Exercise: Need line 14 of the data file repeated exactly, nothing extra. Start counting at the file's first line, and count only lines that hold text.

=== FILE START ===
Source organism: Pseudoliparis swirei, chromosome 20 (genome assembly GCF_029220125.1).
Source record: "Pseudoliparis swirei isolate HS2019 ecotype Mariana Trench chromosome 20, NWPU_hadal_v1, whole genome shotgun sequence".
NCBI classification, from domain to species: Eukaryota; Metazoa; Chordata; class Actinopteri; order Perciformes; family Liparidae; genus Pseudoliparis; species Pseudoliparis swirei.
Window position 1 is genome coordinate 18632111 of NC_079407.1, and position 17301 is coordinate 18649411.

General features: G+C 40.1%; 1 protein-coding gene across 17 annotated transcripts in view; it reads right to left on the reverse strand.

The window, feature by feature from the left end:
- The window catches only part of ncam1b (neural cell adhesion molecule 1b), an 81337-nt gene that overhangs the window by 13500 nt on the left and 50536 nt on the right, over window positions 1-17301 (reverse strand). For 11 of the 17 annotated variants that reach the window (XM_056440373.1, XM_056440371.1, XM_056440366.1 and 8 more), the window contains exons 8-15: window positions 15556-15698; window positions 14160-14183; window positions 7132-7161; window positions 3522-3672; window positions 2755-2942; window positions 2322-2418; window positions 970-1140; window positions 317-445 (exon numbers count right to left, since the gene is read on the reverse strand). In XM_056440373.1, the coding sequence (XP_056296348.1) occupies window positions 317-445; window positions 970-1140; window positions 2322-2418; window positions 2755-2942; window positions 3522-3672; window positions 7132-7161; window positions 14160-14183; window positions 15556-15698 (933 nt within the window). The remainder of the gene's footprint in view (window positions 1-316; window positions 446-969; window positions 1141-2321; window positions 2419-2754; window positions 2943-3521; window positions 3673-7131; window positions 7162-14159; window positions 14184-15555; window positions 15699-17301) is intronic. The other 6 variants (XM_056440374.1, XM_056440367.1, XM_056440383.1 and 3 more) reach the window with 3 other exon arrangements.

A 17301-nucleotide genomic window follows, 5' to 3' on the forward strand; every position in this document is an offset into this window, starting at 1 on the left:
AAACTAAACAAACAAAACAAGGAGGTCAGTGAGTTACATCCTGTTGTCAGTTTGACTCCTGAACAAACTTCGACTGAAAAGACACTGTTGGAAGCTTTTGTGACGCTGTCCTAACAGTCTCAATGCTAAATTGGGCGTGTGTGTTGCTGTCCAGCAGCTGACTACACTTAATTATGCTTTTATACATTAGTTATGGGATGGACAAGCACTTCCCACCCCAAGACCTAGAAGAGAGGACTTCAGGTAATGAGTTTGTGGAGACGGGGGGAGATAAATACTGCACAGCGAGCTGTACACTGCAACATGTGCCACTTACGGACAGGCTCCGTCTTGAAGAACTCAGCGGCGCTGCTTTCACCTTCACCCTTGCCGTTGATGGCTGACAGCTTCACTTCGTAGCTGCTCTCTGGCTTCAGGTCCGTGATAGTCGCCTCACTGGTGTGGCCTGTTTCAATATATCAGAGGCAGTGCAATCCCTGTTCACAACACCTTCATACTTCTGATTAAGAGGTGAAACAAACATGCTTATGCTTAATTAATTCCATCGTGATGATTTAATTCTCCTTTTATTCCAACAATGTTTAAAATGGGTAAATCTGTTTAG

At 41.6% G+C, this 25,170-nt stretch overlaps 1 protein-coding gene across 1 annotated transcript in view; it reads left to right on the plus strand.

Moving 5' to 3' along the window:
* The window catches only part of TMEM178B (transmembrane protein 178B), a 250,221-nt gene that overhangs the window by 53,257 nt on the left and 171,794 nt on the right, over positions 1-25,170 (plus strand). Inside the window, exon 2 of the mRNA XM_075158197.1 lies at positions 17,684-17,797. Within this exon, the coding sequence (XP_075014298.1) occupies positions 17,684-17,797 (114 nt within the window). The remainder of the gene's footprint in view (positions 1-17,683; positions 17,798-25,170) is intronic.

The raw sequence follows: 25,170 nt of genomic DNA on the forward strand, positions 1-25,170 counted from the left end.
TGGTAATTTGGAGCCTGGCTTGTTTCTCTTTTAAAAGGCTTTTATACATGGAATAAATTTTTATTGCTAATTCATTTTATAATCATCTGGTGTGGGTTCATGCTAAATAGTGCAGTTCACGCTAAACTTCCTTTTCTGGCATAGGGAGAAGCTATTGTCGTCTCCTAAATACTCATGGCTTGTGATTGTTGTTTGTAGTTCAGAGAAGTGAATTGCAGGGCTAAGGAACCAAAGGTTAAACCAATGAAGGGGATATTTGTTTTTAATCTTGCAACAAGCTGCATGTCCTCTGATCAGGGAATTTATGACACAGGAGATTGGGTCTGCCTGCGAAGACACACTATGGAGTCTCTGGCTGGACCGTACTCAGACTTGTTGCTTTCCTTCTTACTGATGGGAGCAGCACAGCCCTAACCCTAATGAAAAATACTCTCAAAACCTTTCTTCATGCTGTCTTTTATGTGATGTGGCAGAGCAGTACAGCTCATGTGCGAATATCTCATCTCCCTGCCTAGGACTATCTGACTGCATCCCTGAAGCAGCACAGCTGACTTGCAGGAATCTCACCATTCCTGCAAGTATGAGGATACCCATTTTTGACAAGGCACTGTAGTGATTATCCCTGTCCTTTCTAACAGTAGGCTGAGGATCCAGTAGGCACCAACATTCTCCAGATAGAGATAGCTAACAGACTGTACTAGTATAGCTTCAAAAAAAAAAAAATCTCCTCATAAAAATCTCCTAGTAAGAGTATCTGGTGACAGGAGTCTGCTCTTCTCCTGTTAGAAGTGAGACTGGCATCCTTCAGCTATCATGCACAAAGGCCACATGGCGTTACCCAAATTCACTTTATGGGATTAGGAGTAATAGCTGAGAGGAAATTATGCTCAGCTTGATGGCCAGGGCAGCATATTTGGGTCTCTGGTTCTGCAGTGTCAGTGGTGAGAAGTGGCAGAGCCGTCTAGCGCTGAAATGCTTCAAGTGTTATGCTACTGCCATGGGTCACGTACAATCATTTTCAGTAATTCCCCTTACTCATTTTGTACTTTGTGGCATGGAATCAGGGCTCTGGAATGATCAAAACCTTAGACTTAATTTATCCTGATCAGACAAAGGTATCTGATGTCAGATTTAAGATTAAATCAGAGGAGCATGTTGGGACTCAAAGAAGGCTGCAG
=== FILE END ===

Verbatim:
TGGTAATTTGGAGCCTGGCTTGTTTCTCTTTTAAAAGGCTTTTATACATGGAATAAATTTTTATTGCTAATTCATTTTATAATCATCTGGTGTGGGTTCATGCTAAATAGTGCAGTTCACGCTAAACTTCCTTTTCTGGCATAGGGAGAAGCTATTGTCGTCTCCTAAATACTCATGGCTTGTGATTGTTGTTTGTAGTTCAGAGAAGTGAATTGCAGGGCTAAGGAACCAAAGGTTAAACCAATGAAGGGGATATTTGTTTTTAATCTTGCAACAAGCTGCATGTCCTCTGATCAGGGAATTTATGACACAGGAGATTGGGTCTGCCTGCGAAGACACACTATGGAGTCTCTGGCTGGACCGTACTCAGACTTGTTGCTTTCCTTCTTACTGATGGGAGCAGCACAGCCCTAACCCTAATGAAAAATACTCTCAAAACCTTTCTTCATGCTGTCTTTTATGTGATGTGGCAGAGCAGTACAGCTCATGTGCGAATATCTCATCTCCCTGCCTAGGACTATCTGACTGCATCCCTGAAGCAGCACAGCTGACTTGCAGGAATCTCACCATTCCTGCAAGTATGAGGATACCCATTTTTGACAAGGCACTGTAGTGATTATCCCTGTCCTTTCTAACAGTAGGCTGAGGATCCAGTAGGCACCAACATTCTCCAGATAGAGATAGCTAACAGACTGTACTAGTATAGCTTCAAAAAAAAAAAAATCTCCTCATAAAAATCTCCTAGTAAGAGTATCTGGTGACAGGAGTCTGCTCTTCTCCTGTTAGAAGTGAGACTGGCATCCTTCAGCTATCATGCACAAAGGCCACATGGCGTTACCCAAATTCACTTTATGGGATTAGGAGTAATAGCTGAGAGGAAATTATGCTCAGCTTGATGGCCAGGGCAGCATATTTGGGTCTCTGGTTCTGCAGTGTCAGTGGTGAGAAGTGGCAGAGCCGTCTAGCGCTGAAATGCTTCAAGTGTTATGCTACTGCCATGGGTCACGTACAATCATTTTCAGTAATTCCCCTTACTCATTTTGTACTTTGTGGCATGGAATCAGGGCTCTGGAATGATCAAAACCTTAGACTTAATTTATCCTGATCAGACAAAGGTATCTGATGTCAGATTTAAGATTAAATCAGAGGAGCATGTTGGGACTCAAAGAAGGCTGCAG